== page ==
When you write tight (I’m talking about the page, here, people, not the writer), there are only a certain number of places where a change will fit. sometimes you get lucky, sometimes it’s next to impossible.

I’m facing that now.

Each chapter must make as much emotional sense as plot sense, yes? And that’s where the problem arrives. If you’ve carefully structured the emotional arc of a chapter, any attempt to shoehorn-in a new tension will not be looked upon kindly by the rest of the chapter. Square pegs, round holes.

The good thing is that the search yields some valuable revelations. The chapter that has been laying on the page, well-written, singing in the tape-playback, still is reporting and not action (and again, I’m not talking about bang-bang, car-chase action, but the force that shows the development as well as reports it.)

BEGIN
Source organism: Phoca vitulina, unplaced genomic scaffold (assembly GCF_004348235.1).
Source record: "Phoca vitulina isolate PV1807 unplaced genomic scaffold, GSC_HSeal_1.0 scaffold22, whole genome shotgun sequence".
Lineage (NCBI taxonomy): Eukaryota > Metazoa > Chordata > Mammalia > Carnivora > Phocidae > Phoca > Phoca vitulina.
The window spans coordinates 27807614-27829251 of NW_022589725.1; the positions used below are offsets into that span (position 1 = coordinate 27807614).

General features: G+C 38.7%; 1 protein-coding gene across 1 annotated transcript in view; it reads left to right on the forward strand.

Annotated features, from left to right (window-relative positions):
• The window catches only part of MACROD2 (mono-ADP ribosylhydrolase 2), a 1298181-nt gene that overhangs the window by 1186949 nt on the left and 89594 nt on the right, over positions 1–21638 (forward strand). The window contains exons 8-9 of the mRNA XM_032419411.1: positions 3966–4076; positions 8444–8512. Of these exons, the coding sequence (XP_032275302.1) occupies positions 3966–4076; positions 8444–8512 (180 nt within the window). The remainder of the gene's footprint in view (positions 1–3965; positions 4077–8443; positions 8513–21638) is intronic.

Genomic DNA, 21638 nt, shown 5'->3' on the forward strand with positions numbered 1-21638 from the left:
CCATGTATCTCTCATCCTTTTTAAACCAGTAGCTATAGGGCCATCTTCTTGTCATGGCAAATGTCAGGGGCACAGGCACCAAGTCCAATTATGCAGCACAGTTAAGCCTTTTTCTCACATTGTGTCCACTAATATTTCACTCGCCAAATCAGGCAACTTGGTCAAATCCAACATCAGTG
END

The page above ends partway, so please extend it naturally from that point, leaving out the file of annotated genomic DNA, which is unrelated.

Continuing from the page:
I loved the chapter, but it didn’t move me. Spoke to me, but didn’t thrill me. Last night, in the search for “where does this go”, I figured that out—not the solution, exactly, but the problem, certainly. It will mean more work, more standing back from the canvas to see how the brush strokes must change. But that’s okay.

Hammers don’t make square pegs fit those holes. But effort will. I don’t really mind chipping away and chipping away and chipping away until the thing fits…because most often I’ll look back later and think “you actually wrote that?”, forgetting how much sweat and pain went into the result.

We are masochists, writers. We are fantasists. We are maladjusted idealists. We smile at the wrong things. We smile at nothing and weep at less. We are destroyers of worlds.

We are square pegs, writers. We are glad to be.

NOTE: I’m going to keep dropping reminders of those tasty sample chapters at the Spiritkeeper site, just in case it’s raining where you are this weekend, and you find yourself in need of an afternoon snack. Cheers.

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